Defendant next contends that the trial court erred in denying the demurrer/motion to strike because it is unlawful to allege a predicate act on the basis of conduct that previously was the subject of adjudication in juvenile court. Defendant also argues that the trial court erred in failing to dismiss the ORICO conviction following the jury verdict, on the ground that it was supported by only one adult predicate act. In support of his argument, defendant relies on ORS 419A.190, which provides, in pertinent part:

"Proceedings in adult criminal court * * * based on an act alleged in a petition or citation to have been committed by a child or allegations arising out of the same conduct are barred when the juvenile court judge or referee has begun taking evidence in an adjudicatory hearing or has accepted a child's admission or answer of no contest to the allegations of the petition or citation."

According to defendant, the first three predicate acts alleged in the indictment cannot form the basis of an ORICO charge, because they are "based on an act alleged * * * to have been committed by a child" and "aris[e] out of the same conduct" that defendant committed when he was a child. Defendant further contends that the statutory bar applies because each of those charges was adjudicated in whole or in part by the juvenile court.

The state does not dispute that each of the three predicate acts meets the requirements of ORS 419A.190. The state, in fact, does not refer to the language of the statute at all. Its sole argument on the point is that, regardless of the specific language of the statute, it should be construed to afford the same protections as those afforded to adults under the Fifth Amendment to the federal Constitution. Citing federal decisions holding that federal racketeering convictions are based on a pattern of predicate offenses and not on the predicate offenses themselves, the state then argues that there should be no bar to charging an ORICO defendant on the basis of juvenile offenses.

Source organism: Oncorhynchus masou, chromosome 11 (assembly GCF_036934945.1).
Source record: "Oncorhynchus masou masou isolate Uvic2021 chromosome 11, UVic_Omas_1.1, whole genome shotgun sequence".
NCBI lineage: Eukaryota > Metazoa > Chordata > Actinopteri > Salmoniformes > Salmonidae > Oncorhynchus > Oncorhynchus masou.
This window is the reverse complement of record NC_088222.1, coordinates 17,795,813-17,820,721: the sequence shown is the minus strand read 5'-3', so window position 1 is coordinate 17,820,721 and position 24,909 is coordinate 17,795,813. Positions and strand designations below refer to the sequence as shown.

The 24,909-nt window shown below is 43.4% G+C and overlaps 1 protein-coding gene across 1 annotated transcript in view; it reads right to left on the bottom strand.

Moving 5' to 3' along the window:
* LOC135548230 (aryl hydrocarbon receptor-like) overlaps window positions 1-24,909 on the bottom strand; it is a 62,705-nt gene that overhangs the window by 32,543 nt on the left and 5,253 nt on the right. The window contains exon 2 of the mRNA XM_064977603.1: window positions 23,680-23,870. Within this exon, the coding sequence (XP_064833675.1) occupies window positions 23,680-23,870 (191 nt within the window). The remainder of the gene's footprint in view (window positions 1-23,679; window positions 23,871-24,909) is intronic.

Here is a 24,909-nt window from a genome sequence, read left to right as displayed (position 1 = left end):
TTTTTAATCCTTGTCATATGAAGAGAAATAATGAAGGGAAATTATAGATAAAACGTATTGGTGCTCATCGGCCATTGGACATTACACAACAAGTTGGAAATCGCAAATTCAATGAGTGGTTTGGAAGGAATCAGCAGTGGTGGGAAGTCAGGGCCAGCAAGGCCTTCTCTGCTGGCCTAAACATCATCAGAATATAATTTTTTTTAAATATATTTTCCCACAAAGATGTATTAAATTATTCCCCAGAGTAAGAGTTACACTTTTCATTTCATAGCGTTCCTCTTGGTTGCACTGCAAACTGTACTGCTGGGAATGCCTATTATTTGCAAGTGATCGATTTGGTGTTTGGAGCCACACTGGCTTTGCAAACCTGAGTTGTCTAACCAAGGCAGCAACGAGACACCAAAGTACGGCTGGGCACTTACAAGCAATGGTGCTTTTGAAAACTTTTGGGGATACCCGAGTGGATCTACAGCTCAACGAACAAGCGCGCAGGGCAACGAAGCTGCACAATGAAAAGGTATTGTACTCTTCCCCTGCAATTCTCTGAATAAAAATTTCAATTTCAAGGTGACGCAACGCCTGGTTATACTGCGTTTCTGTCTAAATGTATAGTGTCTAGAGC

Whether ORS 419A.190 bars prosecution on the basis of defendant's juvenile conduct presents a question of statutory construction. We attempt to ascertain the intended meaning of the statute, looking first and foremost to its text in context. PGE v. Bureau of Labor and Industries, 317 Or 606, 610-12, 859 P2d 1143 (1993). In this case, the text of the statute unambiguously provides that proceedings in adult criminal court "based on an act" committed by a child or "arising out of the same conduct" are barred if the juvenile court took evidence or accepted an admission of the child. The state does not dispute that the ORICO charges are "based on" or "aris[e] out of" acts that defendant committed as a child. Nor does the state take issue with defendant's contention that the juvenile court either took evidence or accepted admissions from defendant. Accordingly, the statutory bar applies.

The state's argument that the statute should be construed simply to repeat the protections of the federal constitution ignores the fact that the language of the statute does more than that. The Fifth Amendment provides that no person shall be "subject for the same offence to be twice put in jeopardy of life or limb." Based on that language, federal decisions have held that one who is convicted under the federal racketeering statute is not being punished twice for the same predicate act, because the conviction is for the pattern, not the individual acts. See, e.g., Garrett v. United States, 471 US 773, 791, 105 S Ct 2407, 85 L Ed 2d 764, reh'g den 473 US 927 (1985); US v. Morgano, 39 F3d 1358, 1367 (7th Cir 1993), cert den sub nom Palermov US 115 S Ct 2559 (1995). The language of ORS 419A.190 is much broader than the Fifth Amendment, however. It protects not only successive prosecution for the same offense, but also successive prosecution for any conduct "based on" or "arising out of" the original offense. In that regard, we note that, when the Oregon legislature desires to parrot the language of the federal constitution, it knows how to do so. ORS 131.515, for example, provides that "[n]o person shall be prosecuted twice for the same offense." It did not do so in this case, and we decline the state's invitation to ignore the language of the statute that the legislature chose to enact as ORS 419A.190.

We conclude that the trial court erred in denying defendant's demurrer/motion to strike. Because of that error, there remained only one predicate offense upon which defendant's conviction could be based. ORICO requires proof of a "pattern" of racketeering activity, defined as "engaging in at least two incidents of racketeering activity." ORS 166.715(4). It follows that the ORICO conviction must be reversed.

Reconsideration allowed; opinion vacated; ORICO conviction reversed; otherwise affirmed.